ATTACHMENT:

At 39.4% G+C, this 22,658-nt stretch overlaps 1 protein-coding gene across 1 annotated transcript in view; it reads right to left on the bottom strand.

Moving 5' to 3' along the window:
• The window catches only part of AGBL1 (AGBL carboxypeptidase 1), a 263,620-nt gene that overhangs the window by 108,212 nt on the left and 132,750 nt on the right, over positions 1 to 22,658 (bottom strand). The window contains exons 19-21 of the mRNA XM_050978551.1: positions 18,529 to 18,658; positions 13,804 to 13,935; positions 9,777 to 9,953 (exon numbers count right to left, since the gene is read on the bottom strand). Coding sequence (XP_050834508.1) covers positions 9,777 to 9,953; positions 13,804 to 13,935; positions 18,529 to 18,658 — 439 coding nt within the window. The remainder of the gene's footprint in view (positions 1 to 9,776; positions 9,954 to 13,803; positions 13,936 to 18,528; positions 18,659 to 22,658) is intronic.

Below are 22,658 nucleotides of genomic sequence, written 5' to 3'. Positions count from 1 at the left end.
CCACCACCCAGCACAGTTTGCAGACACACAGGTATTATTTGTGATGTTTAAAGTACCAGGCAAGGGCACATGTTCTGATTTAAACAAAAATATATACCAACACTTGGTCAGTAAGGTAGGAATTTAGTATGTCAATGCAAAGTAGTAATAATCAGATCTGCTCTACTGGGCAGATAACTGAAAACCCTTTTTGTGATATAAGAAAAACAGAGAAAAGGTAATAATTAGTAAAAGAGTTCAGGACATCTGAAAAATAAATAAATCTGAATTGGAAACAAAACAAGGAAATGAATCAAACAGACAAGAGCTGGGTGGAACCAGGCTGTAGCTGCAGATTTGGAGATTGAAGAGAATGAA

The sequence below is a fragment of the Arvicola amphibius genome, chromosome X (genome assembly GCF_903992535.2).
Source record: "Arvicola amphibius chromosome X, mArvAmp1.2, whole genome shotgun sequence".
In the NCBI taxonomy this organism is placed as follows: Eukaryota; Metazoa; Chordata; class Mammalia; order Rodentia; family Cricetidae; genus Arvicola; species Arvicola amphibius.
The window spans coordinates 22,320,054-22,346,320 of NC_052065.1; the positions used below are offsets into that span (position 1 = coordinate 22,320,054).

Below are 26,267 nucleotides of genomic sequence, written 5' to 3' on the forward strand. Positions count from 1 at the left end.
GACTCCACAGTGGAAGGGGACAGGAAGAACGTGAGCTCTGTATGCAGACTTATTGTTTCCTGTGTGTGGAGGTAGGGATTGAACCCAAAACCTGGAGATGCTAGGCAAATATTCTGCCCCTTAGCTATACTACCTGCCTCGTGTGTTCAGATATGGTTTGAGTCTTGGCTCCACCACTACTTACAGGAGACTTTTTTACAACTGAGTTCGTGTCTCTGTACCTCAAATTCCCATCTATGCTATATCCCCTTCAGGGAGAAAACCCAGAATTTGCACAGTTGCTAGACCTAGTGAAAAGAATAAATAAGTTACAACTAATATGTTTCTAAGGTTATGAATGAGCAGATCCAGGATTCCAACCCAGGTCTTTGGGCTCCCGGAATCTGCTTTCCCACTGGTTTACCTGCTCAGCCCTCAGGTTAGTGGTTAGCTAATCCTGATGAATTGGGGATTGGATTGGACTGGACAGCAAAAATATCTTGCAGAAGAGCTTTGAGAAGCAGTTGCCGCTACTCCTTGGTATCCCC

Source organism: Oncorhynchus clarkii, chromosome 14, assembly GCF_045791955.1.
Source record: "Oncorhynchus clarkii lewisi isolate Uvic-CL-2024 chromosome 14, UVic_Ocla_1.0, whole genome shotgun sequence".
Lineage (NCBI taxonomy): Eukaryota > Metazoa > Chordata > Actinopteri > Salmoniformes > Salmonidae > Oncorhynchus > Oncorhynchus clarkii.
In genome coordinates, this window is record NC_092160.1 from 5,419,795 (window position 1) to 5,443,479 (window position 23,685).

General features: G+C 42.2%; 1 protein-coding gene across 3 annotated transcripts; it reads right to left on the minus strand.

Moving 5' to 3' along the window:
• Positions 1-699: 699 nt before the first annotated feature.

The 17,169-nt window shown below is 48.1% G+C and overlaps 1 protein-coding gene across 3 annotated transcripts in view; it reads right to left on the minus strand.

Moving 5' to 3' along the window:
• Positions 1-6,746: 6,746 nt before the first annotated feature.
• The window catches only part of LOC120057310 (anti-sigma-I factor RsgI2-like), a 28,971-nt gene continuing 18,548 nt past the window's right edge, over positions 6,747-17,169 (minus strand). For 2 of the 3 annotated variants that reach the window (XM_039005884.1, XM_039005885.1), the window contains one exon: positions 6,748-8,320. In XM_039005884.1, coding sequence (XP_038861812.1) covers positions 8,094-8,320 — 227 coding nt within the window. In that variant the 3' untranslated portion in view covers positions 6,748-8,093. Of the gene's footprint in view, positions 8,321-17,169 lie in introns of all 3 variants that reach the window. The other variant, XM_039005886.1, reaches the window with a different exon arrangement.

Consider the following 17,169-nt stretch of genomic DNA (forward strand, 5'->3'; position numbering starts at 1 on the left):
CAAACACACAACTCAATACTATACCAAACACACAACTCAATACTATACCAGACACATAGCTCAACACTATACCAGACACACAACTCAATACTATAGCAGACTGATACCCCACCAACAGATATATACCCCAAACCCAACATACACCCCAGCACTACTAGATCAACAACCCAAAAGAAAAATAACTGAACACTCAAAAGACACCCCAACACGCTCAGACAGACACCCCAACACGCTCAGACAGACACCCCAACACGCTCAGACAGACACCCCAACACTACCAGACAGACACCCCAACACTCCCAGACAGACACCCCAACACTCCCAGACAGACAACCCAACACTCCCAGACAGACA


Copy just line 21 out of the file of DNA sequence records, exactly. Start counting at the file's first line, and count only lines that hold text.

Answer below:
• Positions 1-6,746: 6,746 nt before the first annotated feature.